“Investors incorrectly assume that since we’re going into a recession, that this will have a disproportionate effect on subprime lenders. In reality, Enova held up well during 2008 and 2020. As CEO David Fisher explained, “in many ways, recessions have less of an impact on our customers than on prime borrowers.5” The increase in non-performing loans to be expected in a recession is relatively small compared to their normal rate of charge-offs. 

As their business model already assumes high charge-offs, the increase from a recession does not destroy their profitability. A prime lender needs to have low rates of non-performing loans in their portfolio in order to remain profitable. Additionally, as many of their financial products are short-term, Enova has more of a capacity to adjust underwriting to macro conditions.”

What’s the prize if you’re right? 

“When the aforementioned interest rate cap bill does not get passed and the company maintains revenue growth and high profitability throughout the recession, Enova may rerate to a higher multiple. Enova’s competitive advantages will grow over time. The relative scale to other online only lenders will expand. Their underwriting algorithms will perform better as customer data increases.”

Further Research Material 

 

3. Palm Harbour Capital: H&T Group (HAT.LSE)

Palm Harbour Capital is a UK-based value investing firm. It’s my first time reading their letters, and I’m glad I found them. You can read their Q3 letter here where they outline their HAT thesis. 

Let’s dig in.

What does HAT.LN do? 

“H&T Group, founded in 1897, is one of the oldest and leading pawnbrokers in the UK with 261 stores across the country. A pawnbroking loan is a short-term secured loan (usually lent with a loan to value of 65% 4 ), usually for six months in the UK, against something of value that customer owns. In the case of H&T, 99.2% of the collateral is composed of precious metals, diamonds and luxury watches.”

Why is it a good bet? 

“Customers expect to pay a higher rate than a bank loan but less than a payday lender. According to the National Pawnbrokers Association (NPA), a borrower of £100 for a month should return £108 to a pawnbroker, £155 to a pay-day lender and £200 to a bank for an unauthorized overdraft. Additionally, unless the pawn is for less than £75 and a six-month contract, when all other unredeemed items are sold, any surplus is returned to the customer.”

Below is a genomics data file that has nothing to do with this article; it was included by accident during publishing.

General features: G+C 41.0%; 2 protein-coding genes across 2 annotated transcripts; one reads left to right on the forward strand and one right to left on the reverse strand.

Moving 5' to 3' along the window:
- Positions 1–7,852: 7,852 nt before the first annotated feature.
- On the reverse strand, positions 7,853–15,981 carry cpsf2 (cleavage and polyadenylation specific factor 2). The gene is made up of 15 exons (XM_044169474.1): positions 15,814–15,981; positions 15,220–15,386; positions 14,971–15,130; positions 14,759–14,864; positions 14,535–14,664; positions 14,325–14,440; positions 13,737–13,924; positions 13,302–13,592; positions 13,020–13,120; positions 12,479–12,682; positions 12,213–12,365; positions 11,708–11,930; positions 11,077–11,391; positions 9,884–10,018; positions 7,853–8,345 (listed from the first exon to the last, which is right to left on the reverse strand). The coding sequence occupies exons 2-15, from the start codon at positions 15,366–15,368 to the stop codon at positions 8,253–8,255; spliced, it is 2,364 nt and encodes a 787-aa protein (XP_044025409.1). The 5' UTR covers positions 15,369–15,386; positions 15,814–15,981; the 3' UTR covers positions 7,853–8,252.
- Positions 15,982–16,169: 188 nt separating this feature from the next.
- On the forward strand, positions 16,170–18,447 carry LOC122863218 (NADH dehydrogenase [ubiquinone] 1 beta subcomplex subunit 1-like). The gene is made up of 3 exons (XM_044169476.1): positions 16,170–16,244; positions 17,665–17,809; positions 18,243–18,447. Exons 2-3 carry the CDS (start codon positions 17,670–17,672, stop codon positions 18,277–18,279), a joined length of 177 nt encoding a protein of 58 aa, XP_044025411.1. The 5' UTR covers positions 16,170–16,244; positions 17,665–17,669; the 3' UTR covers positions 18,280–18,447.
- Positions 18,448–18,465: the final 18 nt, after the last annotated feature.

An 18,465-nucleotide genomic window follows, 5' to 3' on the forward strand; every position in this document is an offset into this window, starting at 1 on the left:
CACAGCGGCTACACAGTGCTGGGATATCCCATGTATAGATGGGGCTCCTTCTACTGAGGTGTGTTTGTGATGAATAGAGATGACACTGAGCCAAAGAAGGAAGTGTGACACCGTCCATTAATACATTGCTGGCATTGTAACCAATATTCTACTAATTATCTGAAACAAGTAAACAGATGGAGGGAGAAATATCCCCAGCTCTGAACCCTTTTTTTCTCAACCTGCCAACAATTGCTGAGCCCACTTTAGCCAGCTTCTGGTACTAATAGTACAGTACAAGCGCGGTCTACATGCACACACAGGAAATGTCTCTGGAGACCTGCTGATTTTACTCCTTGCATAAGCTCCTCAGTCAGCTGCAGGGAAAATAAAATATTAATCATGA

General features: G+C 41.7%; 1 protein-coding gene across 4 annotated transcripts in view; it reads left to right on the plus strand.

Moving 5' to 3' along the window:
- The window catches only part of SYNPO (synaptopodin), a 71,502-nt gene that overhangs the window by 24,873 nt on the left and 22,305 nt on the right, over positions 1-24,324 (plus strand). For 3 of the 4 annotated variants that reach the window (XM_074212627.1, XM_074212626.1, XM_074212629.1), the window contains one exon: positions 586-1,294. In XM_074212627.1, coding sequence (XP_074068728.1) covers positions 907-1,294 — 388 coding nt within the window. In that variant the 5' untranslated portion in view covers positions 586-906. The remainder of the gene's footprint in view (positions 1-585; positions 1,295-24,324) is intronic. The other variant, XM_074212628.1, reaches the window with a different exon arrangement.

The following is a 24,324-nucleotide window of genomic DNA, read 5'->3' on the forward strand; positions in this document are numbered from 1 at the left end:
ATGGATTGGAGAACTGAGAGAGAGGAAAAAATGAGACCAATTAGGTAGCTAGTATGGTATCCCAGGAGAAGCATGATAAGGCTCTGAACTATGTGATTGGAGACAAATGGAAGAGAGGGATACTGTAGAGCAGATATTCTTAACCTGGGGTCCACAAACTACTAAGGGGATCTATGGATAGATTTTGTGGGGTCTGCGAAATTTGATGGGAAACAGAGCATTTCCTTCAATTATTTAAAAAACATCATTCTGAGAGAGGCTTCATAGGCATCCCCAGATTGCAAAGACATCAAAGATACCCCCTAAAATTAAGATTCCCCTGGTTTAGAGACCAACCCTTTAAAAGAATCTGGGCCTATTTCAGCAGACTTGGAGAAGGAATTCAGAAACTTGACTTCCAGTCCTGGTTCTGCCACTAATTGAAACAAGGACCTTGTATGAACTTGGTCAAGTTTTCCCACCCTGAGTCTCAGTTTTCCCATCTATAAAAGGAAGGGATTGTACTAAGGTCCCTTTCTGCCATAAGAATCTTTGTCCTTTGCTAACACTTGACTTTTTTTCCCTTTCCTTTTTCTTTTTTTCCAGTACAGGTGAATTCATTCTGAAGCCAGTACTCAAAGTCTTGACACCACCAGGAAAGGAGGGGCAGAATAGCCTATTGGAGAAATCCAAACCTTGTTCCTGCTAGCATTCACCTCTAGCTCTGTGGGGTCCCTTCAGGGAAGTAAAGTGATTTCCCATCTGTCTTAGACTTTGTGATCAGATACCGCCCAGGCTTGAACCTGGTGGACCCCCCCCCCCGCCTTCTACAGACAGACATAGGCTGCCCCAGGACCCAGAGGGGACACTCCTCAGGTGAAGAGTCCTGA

Why does the opportunity exist? 

“We first became interested in H&T, when the share price was trading at depressed levels due to a combination of Covid lockdowns and an unsecured lending linked FCA regulatory investigation, both insignificant for the long-term prospects of the Group. 

The government deemed pawnbroking as an essential service hence stores were allowed to open quickly after the initial lockdown and the total fine for unsecured loans missselling was approximately £2.1m equivalent to 10-20% of one year’s operating profits. H&T has subsequently exited the unsecured lending segment which was negligible in size. 

Pandemic and regulatory overhangs were replaced by booming pawnbroking activity as rapidly increasing living costs boosted demand for short-term borrowing.

What is the prize if you’re right? 

“H&T’s pledge book reached £84m in June 2022, 75% higher than the pledge book in June 2021. and ahead of 2019. We are attracted to the countercyclical characteristics of this investment and low valuation [my commentary: ~12x EBIT according to TIKR].”

Further Research Material

Wrapping Up This Week’s Value Investing Letters: What To Read Next

Thanks for reading, and I hope you learned something. If you enjoy this series, let me know by shooting an email or retweeting on Twitter. 

Also, please let me know if there’s an investor letter I should read that I didn’t cover here.

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Brandon Beylo

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Brandon has been a professional investor focusing on value for over 13 years, spending his time in small to micro-cap companies, spin-offs, SPACs, and deep value liquidation situations. Over time, he’s developed a deeper understanding for what deep-value investing actually means, and refined his philosophy to include any business trading at a wild discount to what he thinks its worth in 3-5 years.